I was catching up on an old Buddhadharma magazine, and came across a couple of wonderful articles. Both are by Insight/Mindfulness Teachers, but just as appropriate for our Practice here.

The first is by the great Sharon Salzberg, where she introduces a simple Practice and Re-minder for all the people struggling to change the world ... or just something in life ... or dealing with a difficult task such as nursing a sick loved one needing constant care ... with all the pain and frustrations that typically involves ...


When I led a retreat at the Insight Meditation Society especially for caregivers ... we had mothers and fathers and spouses and nurses and hospice workers and sons and daughters and therapists and chaplains and medics and so many more. What was so striking to me, along with the evident fatigue many felt, was how often they regarded their service, however difficult or frustrating, as a privilege. It was a beautiful testament to their hearts. It also struck me that for anyone in a continuing caregiving role, even though they have all the goodheartedness in the world, burnout is the specter that hovers close.

Some years ago, on the request of Roshi Joan Halifax, I wrote the following loving-kindness meditation especially for caregivers, in honor of their incredible work, and it was published in my book, The Kindness Handbook.

Whether you care for a young child, an aging parent, a rambunctious teenager, a client at work who feels helpless, any skillful relationship of caregiving relies on balance—the balance between opening one’s heart endlessly and accepting the limits of what one can do. The balance between compassion and equanimity. Compassion is the trembling or the quivering of the heart in response to suffering. Equanimity is a spacious stillness that can accept things as they are. The balance of compassion and equanimity allows us to care, and yet not get overwhelmed and unable to cope because of that caring.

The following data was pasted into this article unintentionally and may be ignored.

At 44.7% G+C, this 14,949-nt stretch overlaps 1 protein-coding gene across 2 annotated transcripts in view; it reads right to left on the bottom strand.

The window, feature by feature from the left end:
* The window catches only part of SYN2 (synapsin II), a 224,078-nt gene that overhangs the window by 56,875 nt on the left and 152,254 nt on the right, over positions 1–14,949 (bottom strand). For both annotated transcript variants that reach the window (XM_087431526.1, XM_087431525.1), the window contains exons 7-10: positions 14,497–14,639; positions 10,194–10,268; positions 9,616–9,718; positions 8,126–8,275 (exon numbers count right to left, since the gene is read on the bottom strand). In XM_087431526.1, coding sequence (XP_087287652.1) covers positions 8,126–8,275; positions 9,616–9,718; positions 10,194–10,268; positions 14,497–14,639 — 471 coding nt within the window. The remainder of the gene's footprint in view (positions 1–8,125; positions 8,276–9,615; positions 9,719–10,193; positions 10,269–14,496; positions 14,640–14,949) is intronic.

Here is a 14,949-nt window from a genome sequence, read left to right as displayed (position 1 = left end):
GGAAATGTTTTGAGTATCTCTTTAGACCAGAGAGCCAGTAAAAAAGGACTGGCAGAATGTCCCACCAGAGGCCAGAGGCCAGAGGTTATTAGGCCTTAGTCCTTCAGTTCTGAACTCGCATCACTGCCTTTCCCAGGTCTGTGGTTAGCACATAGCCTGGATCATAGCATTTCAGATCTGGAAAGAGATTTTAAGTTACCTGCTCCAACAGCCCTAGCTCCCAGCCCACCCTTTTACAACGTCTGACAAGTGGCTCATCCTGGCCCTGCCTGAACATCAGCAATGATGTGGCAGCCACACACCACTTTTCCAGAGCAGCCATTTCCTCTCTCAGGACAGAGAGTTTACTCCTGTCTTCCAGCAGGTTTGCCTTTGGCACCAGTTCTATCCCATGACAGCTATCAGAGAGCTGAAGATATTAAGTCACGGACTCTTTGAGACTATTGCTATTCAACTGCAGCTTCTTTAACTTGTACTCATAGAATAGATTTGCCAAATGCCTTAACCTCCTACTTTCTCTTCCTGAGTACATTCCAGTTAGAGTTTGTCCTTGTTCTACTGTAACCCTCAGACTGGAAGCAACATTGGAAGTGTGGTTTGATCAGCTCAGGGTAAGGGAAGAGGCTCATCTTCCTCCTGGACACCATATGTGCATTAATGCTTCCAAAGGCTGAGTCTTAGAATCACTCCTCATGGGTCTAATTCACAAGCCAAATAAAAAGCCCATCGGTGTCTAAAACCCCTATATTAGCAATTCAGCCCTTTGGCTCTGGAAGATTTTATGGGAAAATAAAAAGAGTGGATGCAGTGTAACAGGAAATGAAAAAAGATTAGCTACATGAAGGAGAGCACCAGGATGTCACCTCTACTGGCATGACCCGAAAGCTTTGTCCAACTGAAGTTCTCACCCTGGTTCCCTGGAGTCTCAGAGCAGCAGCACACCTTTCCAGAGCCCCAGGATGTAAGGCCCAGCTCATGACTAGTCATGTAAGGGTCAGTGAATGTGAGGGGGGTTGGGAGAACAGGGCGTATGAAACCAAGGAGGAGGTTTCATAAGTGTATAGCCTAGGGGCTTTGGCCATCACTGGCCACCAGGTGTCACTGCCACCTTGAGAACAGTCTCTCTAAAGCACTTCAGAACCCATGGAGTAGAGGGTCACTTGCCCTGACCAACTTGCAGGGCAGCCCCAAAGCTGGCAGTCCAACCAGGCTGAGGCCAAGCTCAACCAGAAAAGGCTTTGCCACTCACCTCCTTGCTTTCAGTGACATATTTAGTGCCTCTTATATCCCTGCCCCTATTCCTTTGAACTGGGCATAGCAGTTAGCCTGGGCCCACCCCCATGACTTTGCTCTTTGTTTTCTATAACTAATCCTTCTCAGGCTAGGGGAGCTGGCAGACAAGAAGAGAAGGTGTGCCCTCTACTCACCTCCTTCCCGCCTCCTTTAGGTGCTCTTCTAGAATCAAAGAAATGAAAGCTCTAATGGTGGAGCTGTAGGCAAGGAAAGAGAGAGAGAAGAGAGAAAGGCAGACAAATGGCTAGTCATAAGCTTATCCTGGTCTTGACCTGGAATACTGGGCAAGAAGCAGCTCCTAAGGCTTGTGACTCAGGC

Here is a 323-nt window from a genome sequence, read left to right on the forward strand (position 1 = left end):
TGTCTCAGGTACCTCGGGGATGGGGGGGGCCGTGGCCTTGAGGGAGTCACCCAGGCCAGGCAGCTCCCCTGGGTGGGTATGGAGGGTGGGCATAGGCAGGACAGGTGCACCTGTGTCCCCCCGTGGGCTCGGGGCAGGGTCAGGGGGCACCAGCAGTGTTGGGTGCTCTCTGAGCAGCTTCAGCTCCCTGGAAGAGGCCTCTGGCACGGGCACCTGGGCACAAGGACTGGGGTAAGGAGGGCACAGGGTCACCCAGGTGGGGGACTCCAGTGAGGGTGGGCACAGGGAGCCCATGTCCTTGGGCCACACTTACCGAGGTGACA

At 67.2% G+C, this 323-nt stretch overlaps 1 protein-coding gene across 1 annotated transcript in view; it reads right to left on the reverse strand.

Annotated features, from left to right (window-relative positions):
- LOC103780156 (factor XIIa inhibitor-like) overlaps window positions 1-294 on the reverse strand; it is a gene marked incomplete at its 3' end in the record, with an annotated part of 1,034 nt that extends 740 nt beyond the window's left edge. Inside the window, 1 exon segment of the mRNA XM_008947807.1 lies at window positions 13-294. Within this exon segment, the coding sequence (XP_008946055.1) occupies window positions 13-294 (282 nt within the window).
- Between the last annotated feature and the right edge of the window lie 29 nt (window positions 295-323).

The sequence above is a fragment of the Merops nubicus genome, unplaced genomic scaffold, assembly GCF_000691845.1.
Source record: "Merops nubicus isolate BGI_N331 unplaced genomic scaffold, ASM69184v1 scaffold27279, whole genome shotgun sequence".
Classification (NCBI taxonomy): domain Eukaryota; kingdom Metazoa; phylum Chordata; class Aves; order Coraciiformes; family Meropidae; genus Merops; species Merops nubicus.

The phrases we use reflect this balance. Choose one or two phrases that are personally meaningful to you. There are some options offered below. You can alter them in any way, or use others that you have created out of their unique personal significance.

To begin the practice, take as comfortable a position as possible, sitting or lying down. Take a few deep soft breaths to let your body settle. Bring your attention to your breath, and begin to silently say your chosen phrases over and over again, in rhythm with the breath… You can also experiment with just having your attention settle in the phrases, without using the anchor of the breath. Feel the meaning of what you are saying, yet without trying to force anything. Let the practice carry you along.

May I offer my care and presence without conditions, knowing they may be met by gratitude, anger or indifference.
May I find the inner resources to truly be able to give.
May I remain in peace, and let go of expectations.
May I offer love, knowing I can’t control the course of life, suffering or death.
I care about your pain, yet cannot control it.
I wish you happiness and peace, but cannot make your choices for you.
May I see my limits compassionately, just as I view the limitations of others.